Musk says Twitter put $44 billion deal on hold over fake account data

© Reuters. FILE PHOTO: Elon Musk’s Twitter profile appears on a smartphone emblazoned with the Twitter logo in this image taken on April 28, 2022. REUTERS/Dado Ruvic/Illustration

by Greg Roumeliotis and Sheila Dang

(Reuters) – Elon Musk tweeted on Friday that his $44 billion cash deal twitter company (NYSE: ) is “on hold” while it waits for the social media company to provide data on the proportion of its fake accounts.

Shares of Twitter were initially down more than 20% in premarket trading, but in the electric car market Tesla (NASDAQ: ) CEO Elon Musk said in a second tweet that he remains committed to the issue. After the deal, they regained some lost ground.

Shares fell 9.6% to $40.71 on Friday, a steep discount to the $54.20 per share offer price.

Musk, the world’s richest man, decided to drop his due diligence when he agreed to buy Twitter on April 25 in an effort to get the San Francisco-based company to accept his “best and final offer.” That might make it harder for him to argue that Twitter had misled him in some way.

Since Musk signed the deal to buy Twitter, tech stocks have tumbled as investors worry about inflation and a potential economic slowdown.

The spread between the offer price and the value of Twitter shares has widened in recent days, implying a less than 50 percent chance of completion, as investors speculate that a downturn will prompt Musk to leave or seek a lower price.

“The Twitter deal is on hold for now. Details in favor of calculating spam/fake accounts do represent less than 5% of users,” Musk told his more than 92 million Twitter followers.

“To find out, my team will randomly sample 100 followers,” Musk tweeted at, inviting others to repeat the process And “see what they found.”

“If we collectively try to find out the percentage of bots/repeat users, we might crowdsource a good answer.”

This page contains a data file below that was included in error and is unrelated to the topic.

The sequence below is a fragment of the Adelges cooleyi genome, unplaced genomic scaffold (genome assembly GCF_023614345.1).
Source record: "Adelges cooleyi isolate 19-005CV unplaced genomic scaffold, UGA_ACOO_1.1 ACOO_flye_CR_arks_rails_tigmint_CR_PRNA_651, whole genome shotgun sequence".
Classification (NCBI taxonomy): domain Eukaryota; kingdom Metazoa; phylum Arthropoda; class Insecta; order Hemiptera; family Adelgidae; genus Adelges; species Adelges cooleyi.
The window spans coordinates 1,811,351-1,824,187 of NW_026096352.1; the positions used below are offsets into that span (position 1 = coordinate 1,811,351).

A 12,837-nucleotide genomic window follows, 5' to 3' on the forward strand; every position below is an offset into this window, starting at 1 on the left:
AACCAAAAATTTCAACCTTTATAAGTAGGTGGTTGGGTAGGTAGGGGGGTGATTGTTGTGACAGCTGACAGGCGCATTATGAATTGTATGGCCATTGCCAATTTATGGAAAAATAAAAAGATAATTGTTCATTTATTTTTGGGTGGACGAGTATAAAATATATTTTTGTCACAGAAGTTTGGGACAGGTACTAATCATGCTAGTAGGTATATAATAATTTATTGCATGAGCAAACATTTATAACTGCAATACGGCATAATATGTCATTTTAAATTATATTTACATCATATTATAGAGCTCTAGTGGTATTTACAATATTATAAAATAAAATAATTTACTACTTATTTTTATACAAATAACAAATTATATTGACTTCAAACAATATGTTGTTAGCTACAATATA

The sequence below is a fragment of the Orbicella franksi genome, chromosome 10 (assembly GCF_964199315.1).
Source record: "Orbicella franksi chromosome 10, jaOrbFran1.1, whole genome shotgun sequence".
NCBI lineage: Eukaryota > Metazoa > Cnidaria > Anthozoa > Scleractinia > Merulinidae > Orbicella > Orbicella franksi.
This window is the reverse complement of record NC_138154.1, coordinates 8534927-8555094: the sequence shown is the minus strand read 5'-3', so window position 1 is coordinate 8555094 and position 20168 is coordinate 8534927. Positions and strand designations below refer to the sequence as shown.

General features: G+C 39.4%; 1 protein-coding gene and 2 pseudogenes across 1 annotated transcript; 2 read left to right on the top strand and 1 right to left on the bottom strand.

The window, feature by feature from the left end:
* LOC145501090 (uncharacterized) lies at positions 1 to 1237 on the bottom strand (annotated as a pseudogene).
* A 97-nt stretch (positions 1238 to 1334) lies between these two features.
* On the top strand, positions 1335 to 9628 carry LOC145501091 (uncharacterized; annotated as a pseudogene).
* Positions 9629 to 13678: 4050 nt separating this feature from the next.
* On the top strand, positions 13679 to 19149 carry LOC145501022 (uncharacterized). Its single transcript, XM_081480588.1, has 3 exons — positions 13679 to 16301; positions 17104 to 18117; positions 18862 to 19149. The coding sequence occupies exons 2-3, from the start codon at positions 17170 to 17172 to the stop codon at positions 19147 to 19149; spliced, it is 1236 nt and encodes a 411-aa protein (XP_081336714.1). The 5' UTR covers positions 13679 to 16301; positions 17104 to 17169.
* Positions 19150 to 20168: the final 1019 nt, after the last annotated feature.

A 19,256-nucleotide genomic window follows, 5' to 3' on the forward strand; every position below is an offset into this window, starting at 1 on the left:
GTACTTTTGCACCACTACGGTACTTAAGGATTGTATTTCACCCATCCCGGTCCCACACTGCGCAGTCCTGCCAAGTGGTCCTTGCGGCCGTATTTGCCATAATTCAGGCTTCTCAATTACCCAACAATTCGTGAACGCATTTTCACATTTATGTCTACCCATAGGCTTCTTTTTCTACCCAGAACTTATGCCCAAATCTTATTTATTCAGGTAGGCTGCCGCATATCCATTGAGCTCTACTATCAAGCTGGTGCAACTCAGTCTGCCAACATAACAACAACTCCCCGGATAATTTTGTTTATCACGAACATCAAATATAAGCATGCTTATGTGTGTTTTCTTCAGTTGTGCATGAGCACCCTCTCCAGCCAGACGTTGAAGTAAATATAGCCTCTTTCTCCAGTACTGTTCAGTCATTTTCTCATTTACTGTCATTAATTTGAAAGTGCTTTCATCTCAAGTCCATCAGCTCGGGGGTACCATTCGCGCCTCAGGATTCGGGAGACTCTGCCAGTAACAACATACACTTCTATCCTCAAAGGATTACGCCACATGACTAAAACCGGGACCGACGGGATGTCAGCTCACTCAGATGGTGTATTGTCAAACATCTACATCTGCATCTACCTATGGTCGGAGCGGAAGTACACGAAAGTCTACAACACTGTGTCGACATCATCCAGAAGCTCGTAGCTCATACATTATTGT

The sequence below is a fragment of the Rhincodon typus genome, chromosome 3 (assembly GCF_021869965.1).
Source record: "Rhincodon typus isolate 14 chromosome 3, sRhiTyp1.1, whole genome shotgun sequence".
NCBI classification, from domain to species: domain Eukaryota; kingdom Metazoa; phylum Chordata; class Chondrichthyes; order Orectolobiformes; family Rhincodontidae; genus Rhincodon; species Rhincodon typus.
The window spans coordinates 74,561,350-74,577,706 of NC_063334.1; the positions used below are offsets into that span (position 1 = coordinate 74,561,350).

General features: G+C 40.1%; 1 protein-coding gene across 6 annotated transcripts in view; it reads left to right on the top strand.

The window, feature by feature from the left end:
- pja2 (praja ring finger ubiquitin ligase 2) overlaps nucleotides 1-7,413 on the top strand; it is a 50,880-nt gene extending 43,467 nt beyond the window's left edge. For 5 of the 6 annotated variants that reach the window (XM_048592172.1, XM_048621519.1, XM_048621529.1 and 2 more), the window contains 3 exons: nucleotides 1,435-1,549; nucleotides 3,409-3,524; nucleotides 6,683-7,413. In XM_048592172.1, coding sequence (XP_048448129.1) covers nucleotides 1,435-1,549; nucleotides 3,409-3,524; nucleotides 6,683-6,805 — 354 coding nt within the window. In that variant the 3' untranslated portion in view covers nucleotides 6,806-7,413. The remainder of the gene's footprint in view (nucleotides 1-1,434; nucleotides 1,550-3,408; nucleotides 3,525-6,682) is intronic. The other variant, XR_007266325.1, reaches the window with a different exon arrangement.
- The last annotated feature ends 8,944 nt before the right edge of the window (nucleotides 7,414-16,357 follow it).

Musk tweeted that he was “relying on the accuracy of Twitter’s public documents” in response to a follower who asked why he hadn’t thought of that before offering to buy the company.

Under the terms of Musk’s contract with Twitter, he has the right to ask the company for information about its operations after the deal is signed.

But it’s designed to help him prepare for owning Twitter, not due diligence and renegotiation.

Twitter has no immediate plans to take action against Musk because of Musk’s comments, the people said.

The company viewed the comment as disparaging and a violation of the terms of their deal’s contract, the source added, but was encouraged by Musk’s subsequent tweet that he would work on the acquisition.

As part of the deal planning process, Musk came to Twitter’s offices on May 6 for a meeting, a Twitter spokesman said.

Twitter CEO Parag Agrawal also tweeted: “While I expect the deal to close, we need to prepare for all scenarios.” On Thursday, Agrawal announced a leadership change and a hiring freeze.

Real or fake?

Spam or fake accounts are designed to manipulate or artificially promote activity on services such as Twitter. Some people give the impression that something or someone is more popular than it is.